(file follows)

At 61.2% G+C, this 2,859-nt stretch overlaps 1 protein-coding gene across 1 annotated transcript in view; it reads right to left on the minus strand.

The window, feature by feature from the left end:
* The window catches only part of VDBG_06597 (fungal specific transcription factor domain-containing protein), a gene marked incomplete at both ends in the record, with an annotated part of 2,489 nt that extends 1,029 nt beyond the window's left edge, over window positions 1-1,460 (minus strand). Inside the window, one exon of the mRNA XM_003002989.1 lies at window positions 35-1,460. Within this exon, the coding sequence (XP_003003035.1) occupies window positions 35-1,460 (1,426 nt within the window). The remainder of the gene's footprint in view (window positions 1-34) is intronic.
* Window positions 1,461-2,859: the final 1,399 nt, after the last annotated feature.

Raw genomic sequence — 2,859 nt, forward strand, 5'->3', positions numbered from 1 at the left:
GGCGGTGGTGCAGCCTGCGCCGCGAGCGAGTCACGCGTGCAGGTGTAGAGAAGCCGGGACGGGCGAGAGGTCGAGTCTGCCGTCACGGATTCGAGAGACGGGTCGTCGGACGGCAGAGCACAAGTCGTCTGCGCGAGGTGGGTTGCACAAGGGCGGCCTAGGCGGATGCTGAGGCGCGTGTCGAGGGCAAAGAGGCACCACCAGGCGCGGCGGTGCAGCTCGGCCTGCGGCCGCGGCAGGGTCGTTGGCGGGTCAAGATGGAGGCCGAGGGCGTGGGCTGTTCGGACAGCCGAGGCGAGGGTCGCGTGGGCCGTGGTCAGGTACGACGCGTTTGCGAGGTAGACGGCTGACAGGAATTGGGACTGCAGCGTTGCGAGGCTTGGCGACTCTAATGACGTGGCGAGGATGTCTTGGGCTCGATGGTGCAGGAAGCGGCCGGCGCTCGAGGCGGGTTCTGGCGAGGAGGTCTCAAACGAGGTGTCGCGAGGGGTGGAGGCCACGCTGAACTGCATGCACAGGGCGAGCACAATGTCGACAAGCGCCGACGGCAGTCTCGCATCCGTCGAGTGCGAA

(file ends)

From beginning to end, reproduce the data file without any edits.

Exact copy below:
At 61.2% G+C, this 2,859-nt stretch overlaps 1 protein-coding gene across 1 annotated transcript in view; it reads right to left on the minus strand.

The window, feature by feature from the left end:
* The window catches only part of VDBG_06597 (fungal specific transcription factor domain-containing protein), a gene marked incomplete at both ends in the record, with an annotated part of 2,489 nt that extends 1,029 nt beyond the window's left edge, over window positions 1-1,460 (minus strand). Inside the window, one exon of the mRNA XM_003002989.1 lies at window positions 35-1,460. Within this exon, the coding sequence (XP_003003035.1) occupies window positions 35-1,460 (1,426 nt within the window). The remainder of the gene's footprint in view (window positions 1-34) is intronic.
* Window positions 1,461-2,859: the final 1,399 nt, after the last annotated feature.

Raw genomic sequence — 2,859 nt, forward strand, 5'->3', positions numbered from 1 at the left:
GGCGGTGGTGCAGCCTGCGCCGCGAGCGAGTCACGCGTGCAGGTGTAGAGAAGCCGGGACGGGCGAGAGGTCGAGTCTGCCGTCACGGATTCGAGAGACGGGTCGTCGGACGGCAGAGCACAAGTCGTCTGCGCGAGGTGGGTTGCACAAGGGCGGCCTAGGCGGATGCTGAGGCGCGTGTCGAGGGCAAAGAGGCACCACCAGGCGCGGCGGTGCAGCTCGGCCTGCGGCCGCGGCAGGGTCGTTGGCGGGTCAAGATGGAGGCCGAGGGCGTGGGCTGTTCGGACAGCCGAGGCGAGGGTCGCGTGGGCCGTGGTCAGGTACGACGCGTTTGCGAGGTAGACGGCTGACAGGAATTGGGACTGCAGCGTTGCGAGGCTTGGCGACTCTAATGACGTGGCGAGGATGTCTTGGGCTCGATGGTGCAGGAAGCGGCCGGCGCTCGAGGCGGGTTCTGGCGAGGAGGTCTCAAACGAGGTGTCGCGAGGGGTGGAGGCCACGCTGAACTGCATGCACAGGGCGAGCACAATGTCGACAAGCGCCGACGGCAGTCTCGCATCCGTCGAGTGCGAA